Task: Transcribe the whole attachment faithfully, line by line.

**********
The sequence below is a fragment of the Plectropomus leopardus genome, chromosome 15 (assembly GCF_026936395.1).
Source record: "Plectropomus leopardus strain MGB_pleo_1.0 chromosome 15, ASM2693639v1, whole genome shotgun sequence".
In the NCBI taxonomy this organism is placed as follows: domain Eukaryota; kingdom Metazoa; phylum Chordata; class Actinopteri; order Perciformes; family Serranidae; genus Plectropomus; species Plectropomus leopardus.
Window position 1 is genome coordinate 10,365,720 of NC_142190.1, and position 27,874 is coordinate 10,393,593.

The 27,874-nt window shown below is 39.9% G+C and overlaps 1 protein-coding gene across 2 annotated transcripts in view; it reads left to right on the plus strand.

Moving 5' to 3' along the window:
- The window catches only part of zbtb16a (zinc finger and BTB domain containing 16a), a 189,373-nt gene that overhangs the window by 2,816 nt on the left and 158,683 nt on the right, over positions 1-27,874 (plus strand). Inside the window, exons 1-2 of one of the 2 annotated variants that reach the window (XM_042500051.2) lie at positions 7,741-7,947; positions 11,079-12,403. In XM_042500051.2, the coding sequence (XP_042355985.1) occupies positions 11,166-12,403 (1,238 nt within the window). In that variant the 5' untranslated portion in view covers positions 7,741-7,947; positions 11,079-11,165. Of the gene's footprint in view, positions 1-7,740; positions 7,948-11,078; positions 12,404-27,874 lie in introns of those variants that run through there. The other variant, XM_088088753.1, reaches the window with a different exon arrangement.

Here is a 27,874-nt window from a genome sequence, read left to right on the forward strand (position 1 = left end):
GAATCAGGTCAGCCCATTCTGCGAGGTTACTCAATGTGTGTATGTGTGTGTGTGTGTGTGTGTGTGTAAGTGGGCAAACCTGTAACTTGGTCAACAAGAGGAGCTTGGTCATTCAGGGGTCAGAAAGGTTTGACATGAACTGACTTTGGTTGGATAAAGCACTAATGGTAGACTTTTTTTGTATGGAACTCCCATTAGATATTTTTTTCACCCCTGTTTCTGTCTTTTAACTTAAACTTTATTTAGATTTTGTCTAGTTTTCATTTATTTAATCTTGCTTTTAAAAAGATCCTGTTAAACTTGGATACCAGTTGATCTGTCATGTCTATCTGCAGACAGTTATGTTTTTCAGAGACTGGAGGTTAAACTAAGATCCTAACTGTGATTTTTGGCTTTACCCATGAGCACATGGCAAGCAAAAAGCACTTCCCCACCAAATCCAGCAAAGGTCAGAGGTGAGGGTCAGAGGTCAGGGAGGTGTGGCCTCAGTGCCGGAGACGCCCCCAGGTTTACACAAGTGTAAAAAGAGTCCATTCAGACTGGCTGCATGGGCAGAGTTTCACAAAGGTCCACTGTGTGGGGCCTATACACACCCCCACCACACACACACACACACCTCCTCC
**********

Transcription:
The sequence below is a fragment of the Plectropomus leopardus genome, chromosome 15 (assembly GCF_026936395.1).
Source record: "Plectropomus leopardus strain MGB_pleo_1.0 chromosome 15, ASM2693639v1, whole genome shotgun sequence".
In the NCBI taxonomy this organism is placed as follows: domain Eukaryota; kingdom Metazoa; phylum Chordata; class Actinopteri; order Perciformes; family Serranidae; genus Plectropomus; species Plectropomus leopardus.
Window position 1 is genome coordinate 10,365,720 of NC_142190.1, and position 27,874 is coordinate 10,393,593.

The 27,874-nt window shown below is 39.9% G+C and overlaps 1 protein-coding gene across 2 annotated transcripts in view; it reads left to right on the plus strand.

Moving 5' to 3' along the window:
- The window catches only part of zbtb16a (zinc finger and BTB domain containing 16a), a 189,373-nt gene that overhangs the window by 2,816 nt on the left and 158,683 nt on the right, over positions 1-27,874 (plus strand). Inside the window, exons 1-2 of one of the 2 annotated variants that reach the window (XM_042500051.2) lie at positions 7,741-7,947; positions 11,079-12,403. In XM_042500051.2, the coding sequence (XP_042355985.1) occupies positions 11,166-12,403 (1,238 nt within the window). In that variant the 5' untranslated portion in view covers positions 7,741-7,947; positions 11,079-11,165. Of the gene's footprint in view, positions 1-7,740; positions 7,948-11,078; positions 12,404-27,874 lie in introns of those variants that run through there. The other variant, XM_088088753.1, reaches the window with a different exon arrangement.

Here is a 27,874-nt window from a genome sequence, read left to right on the forward strand (position 1 = left end):
GAATCAGGTCAGCCCATTCTGCGAGGTTACTCAATGTGTGTATGTGTGTGTGTGTGTGTGTGTGTGTAAGTGGGCAAACCTGTAACTTGGTCAACAAGAGGAGCTTGGTCATTCAGGGGTCAGAAAGGTTTGACATGAACTGACTTTGGTTGGATAAAGCACTAATGGTAGACTTTTTTTGTATGGAACTCCCATTAGATATTTTTTTCACCCCTGTTTCTGTCTTTTAACTTAAACTTTATTTAGATTTTGTCTAGTTTTCATTTATTTAATCTTGCTTTTAAAAAGATCCTGTTAAACTTGGATACCAGTTGATCTGTCATGTCTATCTGCAGACAGTTATGTTTTTCAGAGACTGGAGGTTAAACTAAGATCCTAACTGTGATTTTTGGCTTTACCCATGAGCACATGGCAAGCAAAAAGCACTTCCCCACCAAATCCAGCAAAGGTCAGAGGTGAGGGTCAGAGGTCAGGGAGGTGTGGCCTCAGTGCCGGAGACGCCCCCAGGTTTACACAAGTGTAAAAAGAGTCCATTCAGACTGGCTGCATGGGCAGAGTTTCACAAAGGTCCACTGTGTGGGGCCTATACACACCCCCACCACACACACACACACACCTCCTCC